How you representing?

So if you want to think of fundraising from a purely business perspective you should think in two terms:

1. Donations.
2. Exposure.

For those England fundraising types, you’ve probably gotten packets that give you several very good ways to do #1. Many of them will also give you #2, except you may stand there and think, “Why on EARTH do I need to do something to expose this charity?”

Simple. Because exposure brings awareness and awareness brings more awareness and … more donations.

“But…” you reply, “this is a well known charity. This shouldn’t be hard to raise money for.”

That’s where you are wrong.

When you commit to fundraising it is always good to commit to some level of exposure as well. A business wouldn’t open a shop without a sign. A dentist wouldn’t set up practice and then not tell anyone where they are. That is why you’ll see charities with commercials, posters, and cheerleaders at the race.

People need to know the charity exists in order to support (or seek support) from it. You probably wouldn’t have known about your charity without a personal experience, a friend who got help from it, a campaign on television or in the news that touched you, or even an advertisement seeking runners. Exposure is important and as vital as any donations you get.

So…

  1. Wear your t-shirt or running jersey whenever you can. I wear my t-shirt for the National Autistic Society on Friday, and my jersey on my long runs.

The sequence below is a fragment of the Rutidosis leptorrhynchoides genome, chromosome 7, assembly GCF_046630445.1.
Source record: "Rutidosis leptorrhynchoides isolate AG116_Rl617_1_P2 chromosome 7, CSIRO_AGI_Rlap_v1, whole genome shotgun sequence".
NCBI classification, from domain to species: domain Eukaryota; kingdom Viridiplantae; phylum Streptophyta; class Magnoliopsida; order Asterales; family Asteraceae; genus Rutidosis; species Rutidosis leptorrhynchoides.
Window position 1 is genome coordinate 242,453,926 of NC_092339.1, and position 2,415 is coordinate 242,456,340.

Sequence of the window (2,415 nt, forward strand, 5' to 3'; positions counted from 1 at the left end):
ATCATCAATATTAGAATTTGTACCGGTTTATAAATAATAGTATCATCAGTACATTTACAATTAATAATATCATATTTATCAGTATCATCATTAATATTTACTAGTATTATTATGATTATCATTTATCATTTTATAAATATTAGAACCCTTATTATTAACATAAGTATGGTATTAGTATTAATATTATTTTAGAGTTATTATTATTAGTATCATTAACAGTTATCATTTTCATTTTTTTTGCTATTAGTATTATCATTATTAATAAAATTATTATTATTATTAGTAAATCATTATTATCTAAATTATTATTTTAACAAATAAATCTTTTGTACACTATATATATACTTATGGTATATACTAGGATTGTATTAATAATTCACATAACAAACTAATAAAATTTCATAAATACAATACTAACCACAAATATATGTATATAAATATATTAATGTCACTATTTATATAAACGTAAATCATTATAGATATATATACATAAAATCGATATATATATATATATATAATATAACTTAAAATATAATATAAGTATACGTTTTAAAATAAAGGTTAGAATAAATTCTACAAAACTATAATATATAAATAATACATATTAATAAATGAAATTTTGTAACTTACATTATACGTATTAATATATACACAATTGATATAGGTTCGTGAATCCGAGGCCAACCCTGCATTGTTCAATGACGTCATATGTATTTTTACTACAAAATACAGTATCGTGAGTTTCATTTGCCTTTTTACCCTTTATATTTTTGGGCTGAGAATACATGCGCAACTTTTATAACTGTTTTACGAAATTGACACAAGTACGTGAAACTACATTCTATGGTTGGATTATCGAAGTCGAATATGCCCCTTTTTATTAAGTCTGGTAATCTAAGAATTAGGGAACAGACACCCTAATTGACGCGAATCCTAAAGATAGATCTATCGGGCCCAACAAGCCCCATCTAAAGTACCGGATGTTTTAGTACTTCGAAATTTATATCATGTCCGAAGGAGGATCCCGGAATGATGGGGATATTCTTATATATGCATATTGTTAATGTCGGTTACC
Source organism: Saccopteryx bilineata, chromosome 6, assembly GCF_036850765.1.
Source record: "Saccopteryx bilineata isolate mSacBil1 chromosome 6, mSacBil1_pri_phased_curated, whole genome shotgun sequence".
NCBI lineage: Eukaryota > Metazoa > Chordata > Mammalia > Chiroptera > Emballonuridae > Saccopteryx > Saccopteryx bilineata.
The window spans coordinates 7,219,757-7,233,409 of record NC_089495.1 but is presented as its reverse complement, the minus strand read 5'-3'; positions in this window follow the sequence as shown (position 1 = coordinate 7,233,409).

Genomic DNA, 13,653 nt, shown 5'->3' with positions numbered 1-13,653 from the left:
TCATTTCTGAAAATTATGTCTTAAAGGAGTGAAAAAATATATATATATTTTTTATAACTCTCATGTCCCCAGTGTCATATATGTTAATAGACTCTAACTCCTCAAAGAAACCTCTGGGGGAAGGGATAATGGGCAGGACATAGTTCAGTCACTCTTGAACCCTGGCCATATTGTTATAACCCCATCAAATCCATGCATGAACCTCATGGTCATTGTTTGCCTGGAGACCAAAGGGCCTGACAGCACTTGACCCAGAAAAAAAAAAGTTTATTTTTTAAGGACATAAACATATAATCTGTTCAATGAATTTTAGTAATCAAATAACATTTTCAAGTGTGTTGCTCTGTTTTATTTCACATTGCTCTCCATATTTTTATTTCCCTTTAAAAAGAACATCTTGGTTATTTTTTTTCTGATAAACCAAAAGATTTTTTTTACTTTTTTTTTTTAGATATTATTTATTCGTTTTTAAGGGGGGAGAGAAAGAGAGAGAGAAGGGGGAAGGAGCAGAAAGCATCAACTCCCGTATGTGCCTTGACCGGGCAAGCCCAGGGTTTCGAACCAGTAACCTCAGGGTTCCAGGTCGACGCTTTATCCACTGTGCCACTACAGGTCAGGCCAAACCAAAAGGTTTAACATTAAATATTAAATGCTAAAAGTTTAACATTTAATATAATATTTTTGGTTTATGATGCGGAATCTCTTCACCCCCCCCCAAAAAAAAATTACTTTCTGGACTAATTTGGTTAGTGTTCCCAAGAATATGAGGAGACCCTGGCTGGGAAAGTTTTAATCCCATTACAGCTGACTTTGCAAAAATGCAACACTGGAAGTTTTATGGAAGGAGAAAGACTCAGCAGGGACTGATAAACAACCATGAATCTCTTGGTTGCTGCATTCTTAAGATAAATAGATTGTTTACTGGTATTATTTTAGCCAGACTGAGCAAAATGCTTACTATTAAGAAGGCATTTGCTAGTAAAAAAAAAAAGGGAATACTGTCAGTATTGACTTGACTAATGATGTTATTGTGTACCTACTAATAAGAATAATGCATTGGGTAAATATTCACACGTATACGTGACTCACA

2. Carry a few informational pamphlets and your collection tin wherever you go. It will remind you to talk about your charity and maybe get you some support.
  3. Let local media outlets know what you are doing. Many radio stations and charities have Twitter accounts and don’t mind retweeting people looking for donations. News groups will sometimes do profile pieces on people doing charity work of all kinds.
  4. Blog. (Um, duh.) Tweet. (Double duh.) and Fan your group on Facebook. (TRIPLE duh.) Heck, add a support ribbon to your avatar.

There a many great ways to show support for your charity and help elevate awareness. My best feeling has come not from the donations (though it feels spectacular) but from a woman who saw me running in my jersey during a practice run. As I jogged by she caught my eye and said, “Thank you.”

It’s just a reminder that despite my own goal, there is a bigger cause out there.

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